possibilities.Add(new Possibility(
            "buy foo upgrade", 
            State.COST_FOO_UPGRADE,
            new State(state) { FooUpgrade = true }));
    }
    if (state.BarUpgradeAvailable)
    {
        possibilities.Add(new Possibility(
            "buy bar upgrade",
            State.COST_BAR_UPGRADE,
            new State(state) { BarUpgrade = true }));
    }

    float production = state.ProductionRate;
    foreach (Possibility possibility in possibilities)
    {
        if (!this.vertices.TryGetValue(possibility.State, out Vertex to))
        {
            to = new Vertex(null, possibility.State);
            this.vertices[possibility.State] = to;
        }

        yield return new Path(to, possibility.Cost / production, possibility.Name);
    }

    yield return new Path(this.target, (this.TargetCookies - state.AlreadySpent) / production, "target");
}

Really worthy of focus here is the last bit, in which the the vertices dictionary created in the constructor is queried. If a State already has a vertex associated with it, then use that; otherwise, create a new vertex to represent the state. As far as I can tell, this is all but necessary. Without it, the “space complexity” for a State with 2 constant parameters would be 2x. With it, it is x + 1. The memory savings increase with the number of parameters in an exponential fashion.

Despite this massive memory save, the Dictionary itself provides an incredible amount of overhead, typically composing well over 75% of the memory allocated for the task. Try as I might, I have been unable to save more than a nominal amount of memory without fundamentally reworking how the dictionary system is used.

In a tiny microcosmic case like this, memory doesn’t appear to matter at all. But in a full-scale application of this experiment, State has not 2 constant parameters and 2 dependent parameters, but 5 constant parameters and 12 dependent parameters searching towards 1,000,000 cookies.

How can I reduce the memory usage of this algorithm?


  • The simplified example given here can be found on this branch.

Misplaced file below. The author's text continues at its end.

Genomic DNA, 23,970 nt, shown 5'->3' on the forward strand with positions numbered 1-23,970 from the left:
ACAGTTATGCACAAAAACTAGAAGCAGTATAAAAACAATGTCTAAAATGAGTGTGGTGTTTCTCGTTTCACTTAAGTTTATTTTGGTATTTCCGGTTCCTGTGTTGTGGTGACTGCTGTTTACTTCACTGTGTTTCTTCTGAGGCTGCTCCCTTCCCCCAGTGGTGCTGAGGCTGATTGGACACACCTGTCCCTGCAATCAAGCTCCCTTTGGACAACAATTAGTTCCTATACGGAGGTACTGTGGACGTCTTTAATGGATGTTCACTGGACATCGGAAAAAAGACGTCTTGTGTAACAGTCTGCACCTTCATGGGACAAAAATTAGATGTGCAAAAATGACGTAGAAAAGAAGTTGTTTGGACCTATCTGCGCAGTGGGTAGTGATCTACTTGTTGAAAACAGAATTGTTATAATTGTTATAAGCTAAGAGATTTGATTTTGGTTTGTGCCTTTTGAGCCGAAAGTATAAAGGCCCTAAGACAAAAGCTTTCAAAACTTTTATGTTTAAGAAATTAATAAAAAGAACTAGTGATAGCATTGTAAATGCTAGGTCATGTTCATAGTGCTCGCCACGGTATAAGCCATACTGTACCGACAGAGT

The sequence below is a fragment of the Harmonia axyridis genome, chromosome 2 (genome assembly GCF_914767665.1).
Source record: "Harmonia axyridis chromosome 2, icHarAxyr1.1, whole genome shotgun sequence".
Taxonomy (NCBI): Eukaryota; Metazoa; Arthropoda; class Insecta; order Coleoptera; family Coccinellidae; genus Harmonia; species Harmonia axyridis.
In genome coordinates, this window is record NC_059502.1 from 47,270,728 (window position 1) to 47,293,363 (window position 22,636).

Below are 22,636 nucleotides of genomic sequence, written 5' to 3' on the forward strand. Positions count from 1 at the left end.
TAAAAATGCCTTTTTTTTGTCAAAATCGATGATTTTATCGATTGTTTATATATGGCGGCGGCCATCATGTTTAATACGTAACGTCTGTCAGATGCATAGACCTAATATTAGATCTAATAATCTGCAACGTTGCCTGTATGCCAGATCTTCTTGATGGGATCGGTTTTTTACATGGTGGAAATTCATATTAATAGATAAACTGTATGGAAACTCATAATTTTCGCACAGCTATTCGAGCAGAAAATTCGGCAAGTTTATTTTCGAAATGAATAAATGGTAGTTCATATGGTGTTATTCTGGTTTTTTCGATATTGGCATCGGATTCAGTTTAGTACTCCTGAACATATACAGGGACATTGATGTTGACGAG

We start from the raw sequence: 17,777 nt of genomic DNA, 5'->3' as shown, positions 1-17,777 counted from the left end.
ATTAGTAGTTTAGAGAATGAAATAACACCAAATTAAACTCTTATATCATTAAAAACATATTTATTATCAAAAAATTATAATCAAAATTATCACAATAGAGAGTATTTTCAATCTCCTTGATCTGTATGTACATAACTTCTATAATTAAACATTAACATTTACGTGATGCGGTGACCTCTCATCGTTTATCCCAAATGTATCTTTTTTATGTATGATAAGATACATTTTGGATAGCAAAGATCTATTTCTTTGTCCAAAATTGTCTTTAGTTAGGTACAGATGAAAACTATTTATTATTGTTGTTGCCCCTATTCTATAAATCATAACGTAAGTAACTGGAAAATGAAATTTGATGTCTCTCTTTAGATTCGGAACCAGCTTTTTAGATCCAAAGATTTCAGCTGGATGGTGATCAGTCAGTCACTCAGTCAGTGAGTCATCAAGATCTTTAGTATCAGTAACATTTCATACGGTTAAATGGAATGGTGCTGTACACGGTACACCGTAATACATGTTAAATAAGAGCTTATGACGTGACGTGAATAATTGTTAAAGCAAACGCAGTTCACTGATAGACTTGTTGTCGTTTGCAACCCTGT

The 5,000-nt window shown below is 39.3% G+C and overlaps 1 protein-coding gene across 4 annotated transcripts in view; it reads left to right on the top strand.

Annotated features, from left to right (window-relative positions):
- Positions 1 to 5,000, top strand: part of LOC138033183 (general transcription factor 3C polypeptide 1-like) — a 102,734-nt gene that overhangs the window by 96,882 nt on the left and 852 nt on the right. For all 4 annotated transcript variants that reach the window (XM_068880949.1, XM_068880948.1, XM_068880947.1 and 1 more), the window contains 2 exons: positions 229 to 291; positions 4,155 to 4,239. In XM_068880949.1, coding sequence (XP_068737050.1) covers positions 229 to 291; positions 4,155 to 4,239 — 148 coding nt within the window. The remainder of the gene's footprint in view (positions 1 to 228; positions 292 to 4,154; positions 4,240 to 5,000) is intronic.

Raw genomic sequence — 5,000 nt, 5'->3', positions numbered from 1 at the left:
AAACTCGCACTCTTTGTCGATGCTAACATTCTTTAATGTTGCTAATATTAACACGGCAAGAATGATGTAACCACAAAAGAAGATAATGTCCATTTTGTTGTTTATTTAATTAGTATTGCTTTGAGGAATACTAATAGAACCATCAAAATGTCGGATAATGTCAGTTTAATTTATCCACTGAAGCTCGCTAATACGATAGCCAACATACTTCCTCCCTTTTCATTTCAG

• The project with full scope can be found on the master branch.
  • The original idea to use graph theory to solve this problem was suggested here.


Get this bounty!!!

How to add DVT Graph Programmatically

This tutorial is to show how to inject a DVT graph programmatically in Oracle ADF

Step 1: Define a List Data Model:

Java Code for Data

        List<Object[]> listObject = null;
        if (listObject == null) {
            listObject = new ArrayList<Object[]>();
            Object[] obj1 = { "Example_Bar_1", "Series_1", 10 };
            Object[] obj2 = { "Example_Bar_1", "Series_2", 15 };
            Object[] obj3 = { "Example_Bar_1", "Series_3", 75 };
            listObject.add(obj1);
            listObject.add(obj2);
            listObject.add(obj3);
        }

JSFF Code where the code will be injected:

<?xml version='1.0' encoding='windows-1252'?>
<jsp:root xmlns:jsp="http://java.sun.com/JSP/Page" version="2.1"
 xmlns:f="http://java.sun.com/jsf/core"
 xmlns:h="http://java.sun.com/jsf/html"
 xmlns:af="http://xmlns.oracle.com/adf/faces/rich"
 xmlns:dvt="http://xmlns.oracle.com/dss/adf/faces">
 <jsp:directive.page contentType="text/html;charset=windows-1252"/>
 <f:view>
 <af:document title="demo" id="d1">
 <af:form id="f1">
 <af:panelGroupLayout id="pgl1" styleClass="container" binding="#{backingBeanScope.graphBean.container}"/>
 </af:form>
 </af:document>
 </f:view>
</jsp:root>

Java Code to inject Graph @ Runtime:

[Note]:container is the binding to the af:panelGroupLayout under which you wish to inject the graph
        List<Object[]> listObject = null;
        if (listObject == null) {
            listObject = new ArrayList<Object[]>();
            Object[] obj1 = { "Example_Bar_1", "Series_1", 10 };
            Object[] obj2 = { "Example_Bar_1", "Series_2", 15 };
            Object[] obj3 = { "Example_Bar_1", "Series_3", 75 };
            listObject.add(obj1);
            listObject.add(obj2);
            listObject.add(obj3);
        }
        UIGraph graph = new UIGraph();
        graph.setGraphType(UIGraph.PIE);
        graph.setTabularData(listObject);
        container.getChildren().add(graph);

Result:

2015-08-14_1742